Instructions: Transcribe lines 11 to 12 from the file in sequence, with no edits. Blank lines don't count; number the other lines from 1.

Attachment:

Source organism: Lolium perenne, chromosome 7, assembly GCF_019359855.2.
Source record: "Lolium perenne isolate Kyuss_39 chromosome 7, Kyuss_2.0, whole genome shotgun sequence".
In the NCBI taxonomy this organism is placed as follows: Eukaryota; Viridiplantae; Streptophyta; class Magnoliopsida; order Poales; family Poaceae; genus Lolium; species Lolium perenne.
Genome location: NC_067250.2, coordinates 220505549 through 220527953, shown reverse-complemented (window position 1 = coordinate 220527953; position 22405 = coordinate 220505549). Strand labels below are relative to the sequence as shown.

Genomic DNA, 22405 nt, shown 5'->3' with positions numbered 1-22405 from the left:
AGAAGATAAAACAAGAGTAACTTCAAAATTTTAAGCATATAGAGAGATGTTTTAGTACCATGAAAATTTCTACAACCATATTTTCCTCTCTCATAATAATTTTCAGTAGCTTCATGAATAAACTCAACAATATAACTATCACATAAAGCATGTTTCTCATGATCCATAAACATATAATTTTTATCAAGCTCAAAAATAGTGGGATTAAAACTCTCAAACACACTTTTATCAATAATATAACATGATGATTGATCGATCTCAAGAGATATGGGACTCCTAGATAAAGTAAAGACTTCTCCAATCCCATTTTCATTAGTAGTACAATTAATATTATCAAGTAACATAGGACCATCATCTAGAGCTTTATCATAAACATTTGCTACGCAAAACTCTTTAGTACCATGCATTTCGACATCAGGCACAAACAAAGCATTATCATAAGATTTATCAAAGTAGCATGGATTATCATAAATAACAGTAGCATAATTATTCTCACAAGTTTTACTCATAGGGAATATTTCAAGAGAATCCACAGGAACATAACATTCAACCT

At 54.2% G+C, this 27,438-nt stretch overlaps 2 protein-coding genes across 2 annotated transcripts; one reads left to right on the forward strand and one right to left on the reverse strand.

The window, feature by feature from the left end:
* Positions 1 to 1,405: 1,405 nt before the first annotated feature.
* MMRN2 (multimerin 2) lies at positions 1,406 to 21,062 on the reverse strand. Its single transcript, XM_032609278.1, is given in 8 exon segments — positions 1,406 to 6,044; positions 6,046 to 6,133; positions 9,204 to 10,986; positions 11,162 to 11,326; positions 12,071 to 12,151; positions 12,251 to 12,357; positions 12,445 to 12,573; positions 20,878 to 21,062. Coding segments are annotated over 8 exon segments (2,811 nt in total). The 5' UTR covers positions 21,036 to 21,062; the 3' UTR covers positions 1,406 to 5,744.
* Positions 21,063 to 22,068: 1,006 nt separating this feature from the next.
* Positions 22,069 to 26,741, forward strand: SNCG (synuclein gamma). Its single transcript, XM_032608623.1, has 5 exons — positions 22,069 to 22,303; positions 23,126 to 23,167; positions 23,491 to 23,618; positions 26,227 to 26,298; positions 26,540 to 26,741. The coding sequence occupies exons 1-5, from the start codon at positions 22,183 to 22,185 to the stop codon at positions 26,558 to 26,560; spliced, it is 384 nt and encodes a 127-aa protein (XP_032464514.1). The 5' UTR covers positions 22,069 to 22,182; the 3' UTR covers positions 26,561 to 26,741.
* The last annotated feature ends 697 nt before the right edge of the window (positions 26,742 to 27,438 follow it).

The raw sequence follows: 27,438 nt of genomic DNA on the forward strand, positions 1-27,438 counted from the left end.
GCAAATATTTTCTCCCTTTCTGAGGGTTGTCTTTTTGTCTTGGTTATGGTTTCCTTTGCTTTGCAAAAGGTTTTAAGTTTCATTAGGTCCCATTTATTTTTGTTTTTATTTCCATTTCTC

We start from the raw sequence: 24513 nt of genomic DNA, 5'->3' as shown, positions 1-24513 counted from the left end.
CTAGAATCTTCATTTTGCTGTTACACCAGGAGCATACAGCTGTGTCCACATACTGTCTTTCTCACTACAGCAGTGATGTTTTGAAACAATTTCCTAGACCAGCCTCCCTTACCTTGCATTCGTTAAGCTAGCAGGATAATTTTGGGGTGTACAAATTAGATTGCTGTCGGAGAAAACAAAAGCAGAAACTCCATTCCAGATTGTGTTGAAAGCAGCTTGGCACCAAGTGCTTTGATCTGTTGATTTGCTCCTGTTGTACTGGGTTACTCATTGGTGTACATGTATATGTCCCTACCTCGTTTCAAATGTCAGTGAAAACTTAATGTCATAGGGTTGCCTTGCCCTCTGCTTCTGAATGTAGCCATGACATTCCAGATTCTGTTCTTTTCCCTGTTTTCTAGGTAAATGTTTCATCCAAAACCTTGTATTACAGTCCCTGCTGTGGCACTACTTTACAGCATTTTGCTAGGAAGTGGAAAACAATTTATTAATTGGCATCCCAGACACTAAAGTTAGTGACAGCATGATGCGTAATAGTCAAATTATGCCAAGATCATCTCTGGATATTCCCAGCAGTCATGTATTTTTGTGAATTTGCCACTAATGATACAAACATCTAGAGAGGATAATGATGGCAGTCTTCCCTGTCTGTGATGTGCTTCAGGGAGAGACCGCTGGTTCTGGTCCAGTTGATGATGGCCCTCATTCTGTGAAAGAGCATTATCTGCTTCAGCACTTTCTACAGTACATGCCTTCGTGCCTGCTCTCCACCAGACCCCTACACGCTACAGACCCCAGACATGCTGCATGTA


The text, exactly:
* Positions 21,063 to 22,068: 1,006 nt separating this feature from the next.
* Positions 22,069 to 26,741, forward strand: SNCG (synuclein gamma). Its single transcript, XM_032608623.1, has 5 exons — positions 22,069 to 22,303; positions 23,126 to 23,167; positions 23,491 to 23,618; positions 26,227 to 26,298; positions 26,540 to 26,741. The coding sequence occupies exons 1-5, from the start codon at positions 22,183 to 22,185 to the stop codon at positions 26,558 to 26,560; spliced, it is 384 nt and encodes a 127-aa protein (XP_032464514.1). The 5' UTR covers positions 22,069 to 22,182; the 3' UTR covers positions 26,561 to 26,741.